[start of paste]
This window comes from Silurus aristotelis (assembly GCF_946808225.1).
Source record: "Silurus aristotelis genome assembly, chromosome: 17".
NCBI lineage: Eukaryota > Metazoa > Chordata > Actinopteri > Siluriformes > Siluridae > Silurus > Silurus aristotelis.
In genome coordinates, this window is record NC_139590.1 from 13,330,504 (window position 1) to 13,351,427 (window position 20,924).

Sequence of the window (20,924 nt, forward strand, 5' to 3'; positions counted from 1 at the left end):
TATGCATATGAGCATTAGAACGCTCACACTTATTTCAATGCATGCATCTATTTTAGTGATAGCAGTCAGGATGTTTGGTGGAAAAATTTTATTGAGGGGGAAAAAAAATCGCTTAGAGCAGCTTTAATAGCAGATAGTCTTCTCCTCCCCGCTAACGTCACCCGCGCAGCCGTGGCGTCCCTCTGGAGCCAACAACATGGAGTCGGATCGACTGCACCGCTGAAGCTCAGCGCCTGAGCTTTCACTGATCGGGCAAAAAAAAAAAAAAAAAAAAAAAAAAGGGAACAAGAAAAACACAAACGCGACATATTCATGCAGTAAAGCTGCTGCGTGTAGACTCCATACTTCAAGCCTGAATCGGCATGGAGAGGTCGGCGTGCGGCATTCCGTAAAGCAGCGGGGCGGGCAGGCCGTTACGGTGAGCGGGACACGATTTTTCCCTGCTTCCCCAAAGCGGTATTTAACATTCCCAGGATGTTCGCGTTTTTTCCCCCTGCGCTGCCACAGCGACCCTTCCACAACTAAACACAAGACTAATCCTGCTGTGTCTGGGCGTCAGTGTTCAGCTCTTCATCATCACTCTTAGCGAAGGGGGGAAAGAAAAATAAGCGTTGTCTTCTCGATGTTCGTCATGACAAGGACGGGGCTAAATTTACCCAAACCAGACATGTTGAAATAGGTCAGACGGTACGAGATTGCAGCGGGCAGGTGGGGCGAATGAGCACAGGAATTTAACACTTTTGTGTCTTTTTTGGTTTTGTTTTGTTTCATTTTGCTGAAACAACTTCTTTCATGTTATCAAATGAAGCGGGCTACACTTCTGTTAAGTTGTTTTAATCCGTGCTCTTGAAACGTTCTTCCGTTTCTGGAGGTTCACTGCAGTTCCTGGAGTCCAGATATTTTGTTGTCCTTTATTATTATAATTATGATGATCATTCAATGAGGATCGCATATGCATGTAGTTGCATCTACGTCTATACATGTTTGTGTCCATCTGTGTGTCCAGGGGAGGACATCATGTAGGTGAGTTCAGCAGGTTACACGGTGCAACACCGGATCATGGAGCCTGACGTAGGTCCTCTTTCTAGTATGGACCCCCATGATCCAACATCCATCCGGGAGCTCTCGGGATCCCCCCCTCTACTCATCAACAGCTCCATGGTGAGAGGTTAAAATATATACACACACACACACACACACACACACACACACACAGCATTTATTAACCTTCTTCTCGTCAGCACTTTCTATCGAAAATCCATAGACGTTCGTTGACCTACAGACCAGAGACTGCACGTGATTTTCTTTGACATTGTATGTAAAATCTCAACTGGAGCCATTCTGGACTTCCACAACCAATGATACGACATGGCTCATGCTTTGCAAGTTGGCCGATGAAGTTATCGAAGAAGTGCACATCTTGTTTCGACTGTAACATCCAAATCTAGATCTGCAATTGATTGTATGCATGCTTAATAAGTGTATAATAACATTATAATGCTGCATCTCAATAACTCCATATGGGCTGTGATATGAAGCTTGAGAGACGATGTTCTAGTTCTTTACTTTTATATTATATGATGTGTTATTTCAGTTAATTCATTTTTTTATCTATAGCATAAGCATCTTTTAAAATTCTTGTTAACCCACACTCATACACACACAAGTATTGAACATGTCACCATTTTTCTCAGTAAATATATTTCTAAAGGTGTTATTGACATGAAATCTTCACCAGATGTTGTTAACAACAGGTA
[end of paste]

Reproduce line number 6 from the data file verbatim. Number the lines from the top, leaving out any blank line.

TATGCATATGAGCATTAGAACGCTCACACTTATTTCAATGCATGCATCTATTTTAGTGATAGCAGTCAGGATGTTTGGTGGAAAAATTTTATTGAGGGGGAAAAAAAATCGCTTAGAGCAGCTTTAATAGCAGATAGTCTTCTCCTCCCCGCTAACGTCACCCGCGCAGCCGTGGCGTCCCTCTGGAGCCAACAACATGGAGTCGGATCGACTGCACCGCTGAAGCTCAGCGCCTGAGCTTTCACTGATCGGGCAAAAAAAAAAAAAAAAAAAAAAAAAAGGGAACAAGAAAAACACAAACGCGACATATTCATGCAGTAAAGCTGCTGCGTGTAGACTCCATACTTCAAGCCTGAATCGGCATGGAGAGGTCGGCGTGCGGCATTCCGTAAAGCAGCGGGGCGGGCAGGCCGTTACGGTGAGCGGGACACGATTTTTCCCTGCTTCCCCAAAGCGGTATTTAACATTCCCAGGATGTTCGCGTTTTTTCCCCCTGCGCTGCCACAGCGACCCTTCCACAACTAAACACAAGACTAATCCTGCTGTGTCTGGGCGTCAGTGTTCAGCTCTTCATCATCACTCTTAGCGAAGGGGGGAAAGAAAAATAAGCGTTGTCTTCTCGATGTTCGTCATGACAAGGACGGGGCTAAATTTACCCAAACCAGACATGTTGAAATAGGTCAGACGGTACGAGATTGCAGCGGGCAGGTGGGGCGAATGAGCACAGGAATTTAACACTTTTGTGTCTTTTTTGGTTTTGTTTTGTTTCATTTTGCTGAAACAACTTCTTTCATGTTATCAAATGAAGCGGGCTACACTTCTGTTAAGTTGTTTTAATCCGTGCTCTTGAAACGTTCTTCCGTTTCTGGAGGTTCACTGCAGTTCCTGGAGTCCAGATATTTTGTTGTCCTTTATTATTATAATTATGATGATCATTCAATGAGGATCGCATATGCATGTAGTTGCATCTACGTCTATACATGTTTGTGTCCATCTGTGTGTCCAGGGGAGGACATCATGTAGGTGAGTTCAGCAGGTTACACGGTGCAACACCGGATCATGGAGCCTGACGTAGGTCCTCTTTCTAGTATGGACCCCCATGATCCAACATCCATCCGGGAGCTCTCGGGATCCCCCCCTCTACTCATCAACAGCTCCATGGTGAGAGGTTAAAATATATACACACACACACACACACACACACACACACACACAGCATTTATTAACCTTCTTCTCGTCAGCACTTTCTATCGAAAATCCATAGACGTTCGTTGACCTACAGACCAGAGACTGCACGTGATTTTCTTTGACATTGTATGTAAAATCTCAACTGGAGCCATTCTGGACTTCCACAACCAATGATACGACATGGCTCATGCTTTGCAAGTTGGCCGATGAAGTTATCGAAGAAGTGCACATCTTGTTTCGACTGTAACATCCAAATCTAGATCTGCAATTGATTGTATGCATGCTTAATAAGTGTATAATAACATTATAATGCTGCATCTCAATAACTCCATATGGGCTGTGATATGAAGCTTGAGAGACGATGTTCTAGTTCTTTACTTTTATATTATATGATGTGTTATTTCAGTTAATTCATTTTTTTATCTATAGCATAAGCATCTTTTAAAATTCTTGTTAACCCACACTCATACACACACAAGTATTGAACATGTCACCATTTTTCTCAGTAAATATATTTCTAAAGGTGTTATTGACATGAAATCTTCACCAGATGTTGTTAACAACAGGTA